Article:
Aysha Akhtar on Our Symphony With AnimalsAug 16, 2019 12:11AM ● By Julie Peterson
As a neurologist, Dr. Aysha Akhtar wanted to acknowledge that medicine has largely overlooked our relationships with animals and their impact on our health. As a survivor of childhood sexual abuse and bullying, she gained strength and courage to change her situation after forming a deep bond with an abused dog. She found there were more stories like hers that explain how the health and happiness of humans and animals are interlaced.
After traveling to interview people whose lives have been profoundly influenced by animals, Akhtar used her experiences and those of others to demonstrate the science behind the intricate and mutually beneficial associations between humans and animals. The result is her book, Our Symphony with Animals: On Health, Empathy, and Our Shared Destinies. After time spent with homeless people, a former mobster, a Marine veteran, a serial killer, animal sanctuary workers and farmers, she relates what happens when people forge (or break) bonds with animals, and how the love we give them comes full circle back to us.
How do you explain that an untrained animal, like Sylvester, the abused dog you bonded with, can help a person heal and recover?
It’s the fact that the animal is not a human being. Animals help diffuse the human-generated pressure in our lives. If you treat an animal with kindness, that is the only thing that the animal will judge you by. Animals don’t care about your past, your money, your mistakes in life—they have no preconceived notions about you. Animals have a purity that helps us be our true selves without worrying about being judged.
What is the most memorable moment of your journey to discover more stories like your own?
It was a beautiful, warm, summer evening, and I was just sitting at an animal sanctuary with a pig named Ivy. She was such a sweet girl and such an emotional being, she reminded me of Sylvester. While Ivy was sleeping, I was listening to the sounds around me—ducks, chickens, cows, horses, dogs and nature. The sun was setting. I became immersed in the moment and felt a profound sense of connectedness. All the sounds came together for me like a Mozart symphony. I had never felt that kind of peace. It was beautiful.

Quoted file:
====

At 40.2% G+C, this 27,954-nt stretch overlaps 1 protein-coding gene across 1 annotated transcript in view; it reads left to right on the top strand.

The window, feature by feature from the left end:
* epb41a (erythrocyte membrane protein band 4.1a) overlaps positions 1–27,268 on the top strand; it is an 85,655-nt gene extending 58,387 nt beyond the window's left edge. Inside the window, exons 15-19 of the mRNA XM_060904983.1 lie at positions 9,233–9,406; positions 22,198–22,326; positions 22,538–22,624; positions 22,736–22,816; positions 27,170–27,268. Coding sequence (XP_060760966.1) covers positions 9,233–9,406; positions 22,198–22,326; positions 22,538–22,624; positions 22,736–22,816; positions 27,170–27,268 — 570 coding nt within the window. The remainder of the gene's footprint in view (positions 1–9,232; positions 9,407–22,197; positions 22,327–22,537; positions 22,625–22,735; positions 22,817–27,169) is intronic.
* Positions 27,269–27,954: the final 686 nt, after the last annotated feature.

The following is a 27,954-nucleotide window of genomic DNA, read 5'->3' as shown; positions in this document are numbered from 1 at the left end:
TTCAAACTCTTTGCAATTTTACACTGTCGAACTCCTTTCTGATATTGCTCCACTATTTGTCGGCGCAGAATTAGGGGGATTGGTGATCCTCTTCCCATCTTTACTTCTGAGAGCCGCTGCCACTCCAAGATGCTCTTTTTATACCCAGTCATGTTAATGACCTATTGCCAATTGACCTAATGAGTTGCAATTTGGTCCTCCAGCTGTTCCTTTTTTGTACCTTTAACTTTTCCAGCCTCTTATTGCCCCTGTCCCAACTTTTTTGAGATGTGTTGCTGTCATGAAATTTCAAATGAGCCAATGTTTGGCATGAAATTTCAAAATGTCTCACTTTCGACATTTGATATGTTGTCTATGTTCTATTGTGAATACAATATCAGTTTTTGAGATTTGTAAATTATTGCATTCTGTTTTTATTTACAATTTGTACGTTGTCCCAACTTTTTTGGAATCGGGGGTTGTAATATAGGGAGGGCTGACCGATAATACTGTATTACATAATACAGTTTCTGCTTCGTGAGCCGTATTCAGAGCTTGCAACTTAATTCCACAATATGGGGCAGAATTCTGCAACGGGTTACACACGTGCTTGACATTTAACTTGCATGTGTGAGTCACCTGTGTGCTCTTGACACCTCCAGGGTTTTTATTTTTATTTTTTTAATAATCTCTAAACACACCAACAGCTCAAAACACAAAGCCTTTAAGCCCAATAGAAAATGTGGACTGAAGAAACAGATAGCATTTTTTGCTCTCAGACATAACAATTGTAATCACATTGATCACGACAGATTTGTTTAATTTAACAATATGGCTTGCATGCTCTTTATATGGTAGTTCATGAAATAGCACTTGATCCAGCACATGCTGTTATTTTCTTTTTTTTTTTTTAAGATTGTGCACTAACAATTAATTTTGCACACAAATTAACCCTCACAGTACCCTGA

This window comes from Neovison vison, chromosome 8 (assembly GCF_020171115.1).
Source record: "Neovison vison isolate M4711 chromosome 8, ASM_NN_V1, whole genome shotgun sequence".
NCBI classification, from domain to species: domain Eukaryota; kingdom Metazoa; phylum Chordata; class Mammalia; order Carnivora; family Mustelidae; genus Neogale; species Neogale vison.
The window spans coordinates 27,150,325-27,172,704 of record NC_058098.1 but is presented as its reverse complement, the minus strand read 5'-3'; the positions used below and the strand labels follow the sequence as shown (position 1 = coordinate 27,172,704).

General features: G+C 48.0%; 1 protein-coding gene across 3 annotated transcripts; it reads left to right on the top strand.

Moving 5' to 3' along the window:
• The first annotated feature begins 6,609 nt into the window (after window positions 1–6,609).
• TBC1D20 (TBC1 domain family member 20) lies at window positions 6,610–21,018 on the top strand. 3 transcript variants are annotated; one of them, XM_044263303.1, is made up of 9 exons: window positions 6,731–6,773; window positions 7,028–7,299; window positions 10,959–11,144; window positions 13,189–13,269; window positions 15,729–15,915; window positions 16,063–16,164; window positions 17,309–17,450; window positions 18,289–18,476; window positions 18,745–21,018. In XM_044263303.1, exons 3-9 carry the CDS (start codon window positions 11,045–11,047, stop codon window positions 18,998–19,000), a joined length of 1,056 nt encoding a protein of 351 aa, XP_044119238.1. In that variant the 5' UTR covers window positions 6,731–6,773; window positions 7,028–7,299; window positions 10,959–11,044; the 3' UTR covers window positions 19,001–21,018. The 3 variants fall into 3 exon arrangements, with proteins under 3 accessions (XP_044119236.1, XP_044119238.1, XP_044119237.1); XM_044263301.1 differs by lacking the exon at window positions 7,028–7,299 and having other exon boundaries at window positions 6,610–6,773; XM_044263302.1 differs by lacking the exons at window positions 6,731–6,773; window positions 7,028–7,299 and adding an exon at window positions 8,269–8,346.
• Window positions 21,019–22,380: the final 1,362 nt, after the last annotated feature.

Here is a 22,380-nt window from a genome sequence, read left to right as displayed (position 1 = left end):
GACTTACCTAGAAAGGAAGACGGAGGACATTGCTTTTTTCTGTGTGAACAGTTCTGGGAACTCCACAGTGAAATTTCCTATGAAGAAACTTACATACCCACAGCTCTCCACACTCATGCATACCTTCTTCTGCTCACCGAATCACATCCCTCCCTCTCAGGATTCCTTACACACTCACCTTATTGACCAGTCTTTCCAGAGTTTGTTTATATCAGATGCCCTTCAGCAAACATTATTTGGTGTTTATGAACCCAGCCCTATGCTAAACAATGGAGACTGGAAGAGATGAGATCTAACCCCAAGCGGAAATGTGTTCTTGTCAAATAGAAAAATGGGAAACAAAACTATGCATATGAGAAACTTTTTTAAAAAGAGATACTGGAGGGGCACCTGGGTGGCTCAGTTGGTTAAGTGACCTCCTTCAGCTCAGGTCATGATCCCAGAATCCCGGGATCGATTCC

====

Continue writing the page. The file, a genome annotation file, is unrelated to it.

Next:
What is the science behind the neurological and biological phenomena you describe in this interaction between humans and animals?
First, studies are emerging that suggest that the way we feel empathy toward each other is not very different from the way we feel empathy toward other animals. It appears that we may feel stronger empathy toward other animals because, like children, we see them as vulnerable.
There is a moral consciousness growing within our species. We are waking up to the fact that how we treat each other needs to be more ethical, and that includes animals.
Second, medical studies show that just being with animals provides measurable physiological changes within us, showing a boost to our well-being. For example, just being with a dog for five to 10 minutes can decrease blood pressure and stress hormones, and provide a long-term boost to cardiovascular health. It also leads to increases in positive neurochemicals like dopamine and oxytocin—the chemicals that make us feel happy.
What’s even more interesting, studies suggest that the same positive effects are also happening in the animal.
How did you come to believe that compassion for animals is the next step in the moral evolution of humans?
Animals are more on the radar of the current younger generation than they used to be. This means that empathy for animals is growing with each generation. Part of the reason is that there is a moral consciousness growing within our species. We are waking up to the fact that how we treat each other needs to be more ethical, and that includes animals.
We’re witnessing that the destruction of other species is causing the unraveling of ecosystems, and that is causing increases in things like mosquito-borne diseases. In other words, our disruption of other species is coming back to hurt us. Slowly, our collective consciousness is waking up to recognize that how we treat nonhumans affects us, as well.
If readers could learn just one thing from Symphony, what would you like it to be?
Go forward in life feeling a sense of empowerment and hope, recognizing that our well-being is very much tied in with the well-being of other animals.
Julie Peterson lives in rural Wisconsin with her husband, dogs and chickens, and has contributed to Natural Awakenings for more than a decade. Contact her at [email protected]
This article appears in the August 2019 issue of Natural Awakenings.